McCoy was the second-best running back in 2013 behind Jamaal Charles, but his MVP candidacy suffers for a couple of reasons.
First, he wasn't even the most valuable player on his own team; that honor belongs to Nick Foles (more on him later).
Secondly, McCoy was not particularly consistent. He failed to reach 80 rushing yards nine times, relying more on monster performances to compile his big rushing total. He also failed to find the end zone eight times.
With that being said, McCoy led the NFL in rushing yards. He also helped the Eagles make a late-season surge that propelled them into the playoffs. The combination of Foles and McCoy is scary for any defense in the playoffs.
Newton might have received a lot of help from his defense this year, but his numbers still show he played a big part in the Panthers' finish as the NFC's second seed. On top of leading all quarterbacks in rushing yards and rushing touchdowns, Newton had 24 passing touchdowns.
But Newton's value goes beyond his numbers. His ability to lead the Panthers on key scoring drives, like the one against the Saints in Week 16, was perhaps his most valuable asset.
Granted, many of those drives would not have been possible without the Panthers defense keeping the games close. But that's why Newton ranks eighth on this list. He wasn't the best quarterback in 2013, but he was one of the most valuable. And the Panthers, winners of 11 of their last 12 games, are headed to the playoffs.
Brees put up another monster year statistically, and he led his team into the playoffs.
He would likely have finished as high as second in these rankings if he and the Saints hadn't faltered late in the season. Losses in three of four games, including to the Seahawks and Panthers, cost New Orleans its division title and a first-round bye in the playoffs.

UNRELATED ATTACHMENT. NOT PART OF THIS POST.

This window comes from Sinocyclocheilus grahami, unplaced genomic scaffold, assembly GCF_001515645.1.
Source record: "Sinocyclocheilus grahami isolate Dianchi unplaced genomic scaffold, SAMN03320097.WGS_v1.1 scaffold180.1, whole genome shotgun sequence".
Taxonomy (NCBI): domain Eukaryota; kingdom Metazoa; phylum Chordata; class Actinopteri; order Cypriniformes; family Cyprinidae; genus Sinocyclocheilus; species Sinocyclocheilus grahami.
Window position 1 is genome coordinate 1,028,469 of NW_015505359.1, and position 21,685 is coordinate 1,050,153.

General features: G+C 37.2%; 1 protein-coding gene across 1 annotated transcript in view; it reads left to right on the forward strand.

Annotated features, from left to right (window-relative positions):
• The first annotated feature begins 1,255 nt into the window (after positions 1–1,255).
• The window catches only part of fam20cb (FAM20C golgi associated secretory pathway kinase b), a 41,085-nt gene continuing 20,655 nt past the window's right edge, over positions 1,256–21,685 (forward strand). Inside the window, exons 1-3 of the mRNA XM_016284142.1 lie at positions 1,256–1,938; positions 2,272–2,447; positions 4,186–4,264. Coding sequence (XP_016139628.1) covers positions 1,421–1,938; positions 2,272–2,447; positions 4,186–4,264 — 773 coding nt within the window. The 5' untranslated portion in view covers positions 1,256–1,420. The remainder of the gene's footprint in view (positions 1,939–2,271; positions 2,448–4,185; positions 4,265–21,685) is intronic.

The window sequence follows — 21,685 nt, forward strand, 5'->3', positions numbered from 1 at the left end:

But that shouldn't take away from Brees' incredible season.
He still led the Saints to an 11-5 record while passing for over 5,000 yards for the fourth time in his career. He also had five games with four or more touchdown passes, finishing with 39 total on the season. (Yes, only Peyton Manning had more.)
Brees' huge Week 17 performance (four passing touchdowns and a near-perfect 157.4 passer rating) means he will head into the playoffs with some momentum; the Saints' high-powered offense is not a fun matchup for any team in January.
Wilson had another strong performance in Week 17, completing 65.2 percent of his passes for a 102.1 rating. Most importantly, he helped the Seahawks lock up a first-round bye in the playoffs and secure home-field advantage.
The argument against Wilson's MVP candidacy centers around his team's defensive prowess, but that shouldn't take away from his fantastic numbers this year. He finished seventh in the NFL in passer rating, and three of the quarterbacks ahead of him didn't play for the entire season.
Wilson also finished fourth in passing yards per attempt and third among quarterbacks in rushing yards. His statistics, and his team's 13-3 record, earn Wilson a spot in the MVP rankings for 2013.